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VoIP and instant messaging problem looming: Skype doesn't support IPv6

Microsoft may be closing down Windows Live Messenger in favor of Skype, but Skype has a connectivity problem: It doesn't support the Internet's next generation protocol: IPv6.
Written by Steven Vaughan-Nichols, Senior Contributing Editor

Skype may be available on Windows 8, but it's not available on the IPv6 Internet.

Skype, despite built-in advertising and no privacy guarantees  is still a very popular Voice over Internet Protocol (VoIP) and instant messaging (IM) client. Indeed, Microsoft is replacing Windows Live Messaging with Skype. Skype has another problem that's becoming increasingly troublesome: It doesn't support Internet Protocol version 6 (IPv6).

This is rather odd. Windows 8, and earlier versions of Windows, support IPv6.  With the last IPv4 addresses vanishing, more and more businesses and groups are moving to IPv6 and most MIcrosoft applications have long supported the next generation Internet protocol. By staying stuck in the IPv4 lane, Skype will not only become unusable for smoe users, it's also becoming an obstacle to IPv6 adoption.

Cameron Byrne, Technical Staff Architect at T-Mobile, observed on the IPv6 Internet operators list that "Yet another year goes by, and Skype still remains one of the most popular apps, and thus its IPv4 dependence blocks meaningful IPv6-only adoption. Skype is the poster child of IPv4 dependence."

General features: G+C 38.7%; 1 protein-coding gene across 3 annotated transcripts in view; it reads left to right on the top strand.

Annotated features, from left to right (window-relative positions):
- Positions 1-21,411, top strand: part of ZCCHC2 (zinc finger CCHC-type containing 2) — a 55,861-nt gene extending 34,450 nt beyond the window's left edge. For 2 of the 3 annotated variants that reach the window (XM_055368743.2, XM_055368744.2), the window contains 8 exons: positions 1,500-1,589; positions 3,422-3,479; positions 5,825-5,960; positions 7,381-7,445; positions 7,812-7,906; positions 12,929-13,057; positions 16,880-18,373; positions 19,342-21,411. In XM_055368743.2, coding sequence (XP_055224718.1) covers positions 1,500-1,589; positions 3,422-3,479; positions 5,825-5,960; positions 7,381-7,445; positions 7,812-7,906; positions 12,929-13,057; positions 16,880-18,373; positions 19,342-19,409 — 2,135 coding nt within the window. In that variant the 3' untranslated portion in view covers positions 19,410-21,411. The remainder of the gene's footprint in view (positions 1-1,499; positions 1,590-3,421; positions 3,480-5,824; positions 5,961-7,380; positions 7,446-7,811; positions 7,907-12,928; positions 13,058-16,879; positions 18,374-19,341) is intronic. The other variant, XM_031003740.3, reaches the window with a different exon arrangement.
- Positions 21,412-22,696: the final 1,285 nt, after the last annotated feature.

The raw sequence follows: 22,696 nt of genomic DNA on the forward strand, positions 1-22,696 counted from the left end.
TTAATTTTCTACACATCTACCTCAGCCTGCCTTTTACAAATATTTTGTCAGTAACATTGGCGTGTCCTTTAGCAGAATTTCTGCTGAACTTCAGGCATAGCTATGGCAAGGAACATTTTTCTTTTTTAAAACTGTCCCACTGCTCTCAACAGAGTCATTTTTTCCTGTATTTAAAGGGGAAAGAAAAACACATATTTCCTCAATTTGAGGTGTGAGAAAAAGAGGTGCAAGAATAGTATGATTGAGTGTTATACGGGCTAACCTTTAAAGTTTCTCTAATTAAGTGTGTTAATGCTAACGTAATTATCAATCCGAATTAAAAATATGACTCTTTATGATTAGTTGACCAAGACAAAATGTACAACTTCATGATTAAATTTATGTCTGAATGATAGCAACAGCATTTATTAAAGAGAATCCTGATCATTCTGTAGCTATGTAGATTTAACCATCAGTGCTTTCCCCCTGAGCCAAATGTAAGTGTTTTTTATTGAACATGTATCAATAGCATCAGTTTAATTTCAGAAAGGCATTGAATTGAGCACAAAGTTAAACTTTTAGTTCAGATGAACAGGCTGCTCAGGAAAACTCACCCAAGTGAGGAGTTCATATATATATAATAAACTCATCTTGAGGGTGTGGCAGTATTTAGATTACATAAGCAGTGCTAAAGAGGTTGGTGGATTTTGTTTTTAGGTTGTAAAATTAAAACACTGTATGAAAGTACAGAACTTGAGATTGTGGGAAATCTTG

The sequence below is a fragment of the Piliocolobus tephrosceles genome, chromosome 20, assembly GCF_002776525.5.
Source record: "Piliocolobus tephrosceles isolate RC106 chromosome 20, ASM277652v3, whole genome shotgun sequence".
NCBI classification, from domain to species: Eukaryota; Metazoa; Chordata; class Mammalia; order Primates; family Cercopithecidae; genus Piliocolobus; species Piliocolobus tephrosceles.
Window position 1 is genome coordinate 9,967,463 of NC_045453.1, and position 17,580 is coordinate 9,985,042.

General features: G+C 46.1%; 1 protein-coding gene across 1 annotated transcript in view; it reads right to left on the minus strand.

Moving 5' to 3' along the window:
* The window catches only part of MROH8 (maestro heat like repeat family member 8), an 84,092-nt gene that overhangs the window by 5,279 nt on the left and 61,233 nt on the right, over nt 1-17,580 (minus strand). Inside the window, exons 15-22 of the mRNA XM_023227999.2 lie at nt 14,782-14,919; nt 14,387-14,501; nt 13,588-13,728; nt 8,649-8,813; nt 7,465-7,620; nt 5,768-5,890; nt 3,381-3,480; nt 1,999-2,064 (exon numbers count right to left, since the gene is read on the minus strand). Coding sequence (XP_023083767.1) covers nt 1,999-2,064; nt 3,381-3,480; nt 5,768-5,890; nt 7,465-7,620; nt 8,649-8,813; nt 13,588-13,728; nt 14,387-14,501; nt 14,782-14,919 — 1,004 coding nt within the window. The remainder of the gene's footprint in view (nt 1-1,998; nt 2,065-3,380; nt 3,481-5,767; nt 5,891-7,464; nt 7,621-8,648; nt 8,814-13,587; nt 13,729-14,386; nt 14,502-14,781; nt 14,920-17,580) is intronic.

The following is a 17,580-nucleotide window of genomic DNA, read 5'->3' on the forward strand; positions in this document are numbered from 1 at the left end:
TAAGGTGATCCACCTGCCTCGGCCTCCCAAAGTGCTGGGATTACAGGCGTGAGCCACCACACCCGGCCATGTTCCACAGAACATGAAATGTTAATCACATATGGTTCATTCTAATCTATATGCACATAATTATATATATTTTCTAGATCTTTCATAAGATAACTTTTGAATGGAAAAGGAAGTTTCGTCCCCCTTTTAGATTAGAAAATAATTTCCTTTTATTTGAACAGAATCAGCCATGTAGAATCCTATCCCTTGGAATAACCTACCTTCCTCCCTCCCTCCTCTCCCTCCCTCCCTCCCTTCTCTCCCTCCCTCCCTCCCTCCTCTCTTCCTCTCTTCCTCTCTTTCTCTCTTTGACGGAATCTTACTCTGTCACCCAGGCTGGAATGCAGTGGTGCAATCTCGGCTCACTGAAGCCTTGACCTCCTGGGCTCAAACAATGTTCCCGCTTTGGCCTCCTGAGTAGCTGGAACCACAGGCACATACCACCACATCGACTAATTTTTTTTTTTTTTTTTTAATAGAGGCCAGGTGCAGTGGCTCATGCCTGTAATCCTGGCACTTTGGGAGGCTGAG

True, problems and all, Skype remains very popular. Skype may account for as much as a third of international long distance call minutes and it's well lovedr on Android as a way of dodging carrier voice minutes restrictions.

That's all well and good but as Dan York, Senior Content Strategist for the Internet Society points out Skype's IPv4 requirements is a real problem for moving the Internet to its next protocol. "Skype's failure to support IPv6 *is* a major hurdle for many organizations and *is* the reason I've had multiple people tell me they can't move to an IPv6-only network (or even is just a blocker for them to even think about IPv6, i.e. 'Skype doesn't work with IPv6 so why should we bother.' In truth, it is the primary reason why *I* can't move to using only IPv6 within my home network."

Since we will run out of IPv4 addresses soon, North America's last IPv4 address is expected to be assigned out next June, Microsoft needs to do something sooner than later. When I asked Microsoft about this their only response was "Skype does not support IPv6 at this time." Microsoft, now's the time to pick a time.

We know Microsoft can do it. Lync 2013, Microsoft's enterprise collaboration server, which also supports VoIP and IM, and includes Skype interoperability, already supports IPv6.

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